The district court granted the defendants' motion for summary judgment, finding that the fiduciaries could not be liable in this situation, and the Third Circuit reversed. After discussing the difficulties in complying with the seemingly contradictory goals of ERISA and ESOPs, the Third Circuit acknowledged that "when the plaintiff claims that an ESOP fiduciary violated its ERISA duties by continuing to invest in employer securities, the conflict becomes particularly stark." Id. at 569. The court noted that in addressing the duties of ESOP fiduciaries, most other circuits, including the Tenth, "have allowed ERISA's strict standards to override the specific policies behind ESOPs." Id. As a result, the court held that "in the first instance, an ESOP fiduciary who invests the assets in employer stock is entitled to a presumption that it acted consistently with ERISA by virtue of that decision. However, the plaintiff may overcome that presumption by establishing that the fiduciary abused its discretion by investing in employer securities." Id. at 571. Thus, under the holding of Moench, it would be premature to dismiss even a portion of the ERISA complaint without giving plaintiffs an opportunity to overcome the presumption.

In a footnote only, defendants suggest that Moench is distinguishable. Defendants first argue that Moench is inapplicable because those defendants admitted that they were fiduciaries, while the Ikon defendants deny that they held that status. This is, as plaintiffs point out, a distinction without a difference. The reason the Ikon defendants argue that they are not fiduciaries as to the investment in matching employer stock is that they had no discretion. The defendants in Moench apparently conceded at the district court level that they were fiduciaries as a general matter but argued that, as to investment decisions, they could not be held liable for a breach of fiduciary duty because their lack of discretion immunized them under ERISA. See Moench, 62 F.3d at 562. The Third Circuit rejected this contention.

The Ikon defendants also argue that Moench is distinguishable because the Moench defendants "affirmatively demonstrated that they interpreted the plan to confer on them the discretion to diversity investments[.]" Defs.Resp.Mem. of Jan. 20, 2000, at 16 n. 5. While this was undeniably an important part of the court's decision, the Third Circuit suggested that even this fact was not dispositive, stating, "In view of our result, we are not concerned with a situation in which an ESOP plan in absolutely unmistakable terms requires that the fiduciary invest the assets in the employer's securities regardless of the surrounding circumstances. Consequently, we should not be understood as suggesting that there never could be a breach of fiduciary duty in such a case." Id. at 567 n. 4. Moreover, the Third Circuit spoke broadly rather than limiting its holding to the facts of the plan at issue, and it contemplated a situation in which a fiduciary might properly "effectuate the purposes of the trust only by deviating from the trust's direction or by contracting out investment decisions to an impartial outsider." Id. at 572.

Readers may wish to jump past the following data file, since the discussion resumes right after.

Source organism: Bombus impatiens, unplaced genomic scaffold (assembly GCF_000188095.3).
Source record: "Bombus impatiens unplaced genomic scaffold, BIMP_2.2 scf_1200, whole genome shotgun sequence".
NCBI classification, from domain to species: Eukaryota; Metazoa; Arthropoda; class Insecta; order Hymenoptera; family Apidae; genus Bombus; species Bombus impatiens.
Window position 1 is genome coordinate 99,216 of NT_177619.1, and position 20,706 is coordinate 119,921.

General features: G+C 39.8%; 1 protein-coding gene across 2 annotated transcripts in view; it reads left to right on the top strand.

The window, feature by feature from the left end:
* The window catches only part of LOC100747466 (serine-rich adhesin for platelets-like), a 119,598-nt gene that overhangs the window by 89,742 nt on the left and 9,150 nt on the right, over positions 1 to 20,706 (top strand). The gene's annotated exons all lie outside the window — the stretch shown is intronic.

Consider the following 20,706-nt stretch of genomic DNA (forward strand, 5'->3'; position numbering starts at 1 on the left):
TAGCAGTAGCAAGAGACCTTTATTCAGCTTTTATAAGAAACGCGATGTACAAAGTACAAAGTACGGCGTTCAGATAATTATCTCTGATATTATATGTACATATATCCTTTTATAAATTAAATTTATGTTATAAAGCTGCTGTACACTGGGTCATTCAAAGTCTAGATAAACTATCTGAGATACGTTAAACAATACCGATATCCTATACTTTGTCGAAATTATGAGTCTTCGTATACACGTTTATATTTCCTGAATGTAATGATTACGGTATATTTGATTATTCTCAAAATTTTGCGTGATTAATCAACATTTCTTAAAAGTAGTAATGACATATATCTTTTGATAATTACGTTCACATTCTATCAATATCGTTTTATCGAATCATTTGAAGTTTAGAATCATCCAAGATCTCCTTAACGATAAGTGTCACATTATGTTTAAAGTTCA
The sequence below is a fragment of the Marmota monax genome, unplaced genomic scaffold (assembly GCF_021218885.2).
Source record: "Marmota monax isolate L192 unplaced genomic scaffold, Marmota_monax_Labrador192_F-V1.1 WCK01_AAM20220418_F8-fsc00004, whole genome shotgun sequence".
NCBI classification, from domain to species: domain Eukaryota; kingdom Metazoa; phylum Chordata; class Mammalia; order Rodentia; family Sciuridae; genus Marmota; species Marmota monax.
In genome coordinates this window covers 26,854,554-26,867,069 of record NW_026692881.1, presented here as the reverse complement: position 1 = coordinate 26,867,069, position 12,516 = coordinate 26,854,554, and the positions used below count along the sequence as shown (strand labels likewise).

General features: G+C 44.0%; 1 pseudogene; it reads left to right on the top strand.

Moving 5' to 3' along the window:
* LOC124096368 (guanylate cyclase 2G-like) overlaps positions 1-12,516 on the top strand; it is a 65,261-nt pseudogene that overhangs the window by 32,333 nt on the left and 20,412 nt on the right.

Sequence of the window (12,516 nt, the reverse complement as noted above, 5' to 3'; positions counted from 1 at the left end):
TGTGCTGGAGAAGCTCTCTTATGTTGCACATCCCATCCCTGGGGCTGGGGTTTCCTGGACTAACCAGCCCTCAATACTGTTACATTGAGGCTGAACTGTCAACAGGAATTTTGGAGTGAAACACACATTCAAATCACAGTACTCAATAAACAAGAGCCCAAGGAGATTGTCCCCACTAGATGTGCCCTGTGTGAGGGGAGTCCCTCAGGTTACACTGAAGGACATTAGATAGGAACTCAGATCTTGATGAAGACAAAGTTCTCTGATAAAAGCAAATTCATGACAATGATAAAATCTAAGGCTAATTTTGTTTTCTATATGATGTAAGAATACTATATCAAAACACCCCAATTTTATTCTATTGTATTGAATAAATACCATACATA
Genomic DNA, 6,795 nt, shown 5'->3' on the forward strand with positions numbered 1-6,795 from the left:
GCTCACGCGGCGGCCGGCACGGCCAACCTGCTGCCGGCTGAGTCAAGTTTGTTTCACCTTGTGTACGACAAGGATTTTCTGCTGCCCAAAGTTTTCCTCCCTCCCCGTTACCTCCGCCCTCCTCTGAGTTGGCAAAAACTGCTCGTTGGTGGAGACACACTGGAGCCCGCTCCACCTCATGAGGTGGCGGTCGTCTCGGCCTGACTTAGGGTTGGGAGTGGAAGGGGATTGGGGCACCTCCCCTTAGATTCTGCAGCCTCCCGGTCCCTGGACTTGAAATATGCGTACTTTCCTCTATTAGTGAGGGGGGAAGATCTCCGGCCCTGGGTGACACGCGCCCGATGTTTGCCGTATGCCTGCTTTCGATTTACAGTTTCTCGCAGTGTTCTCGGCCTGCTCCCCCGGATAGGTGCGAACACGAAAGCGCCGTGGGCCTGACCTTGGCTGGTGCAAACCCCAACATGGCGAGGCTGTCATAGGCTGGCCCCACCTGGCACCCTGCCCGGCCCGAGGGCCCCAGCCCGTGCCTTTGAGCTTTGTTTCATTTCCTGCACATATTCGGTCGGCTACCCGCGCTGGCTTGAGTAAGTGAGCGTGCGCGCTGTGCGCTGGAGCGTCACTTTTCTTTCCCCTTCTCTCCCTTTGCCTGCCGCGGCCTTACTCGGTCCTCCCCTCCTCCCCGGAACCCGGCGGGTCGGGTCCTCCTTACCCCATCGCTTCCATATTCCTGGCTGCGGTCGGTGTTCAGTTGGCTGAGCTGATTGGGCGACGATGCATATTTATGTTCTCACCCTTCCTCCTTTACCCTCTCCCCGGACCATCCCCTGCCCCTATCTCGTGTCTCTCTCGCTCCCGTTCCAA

In short, while the plaintiffs will ultimately have a very high burden, the Third Circuit acknowledges that complying with plan requirements that holdings be invested in employer stock might, in some circumstances, constitute a breach of fiduciary duty.

V. Conclusion

The plaintiffs' RICO claim must be dismissed because the only predicate acts pled are precluded by the amendments made by the Private Securities Litigation Reform Act. The ERISA claim, however, is pled with sufficient particularity, and defendants' arguments pertaining to fiduciary status cannot be resolved on the pleadings.

An appropriate order follows.

ORDER

AND NOW, this 1st day of March, 2000, upon consideration of Defendants' Motion to Dismiss the RICO and ERISA Causes of Action in the Second Amended and Supplemental Complaint in the case originally captioned as Julia Whetman v. Ikon Office Solutions, Inc., et al., the response thereto, the other submissions of the parties, and after a hearing, it is hereby ORDERED that the Motion is GRANTED in part and DENIED in part. The Motion is GRANTED as to the Seventh Count, asserting violations of the Racketeer Influenced and Corrupt Organizations Act, as plaintiffs have failed to plead any predicate acts. The Motion is DENIED as to the Eighth Count, alleging violations of the Employee Retirement Security Act of 1974.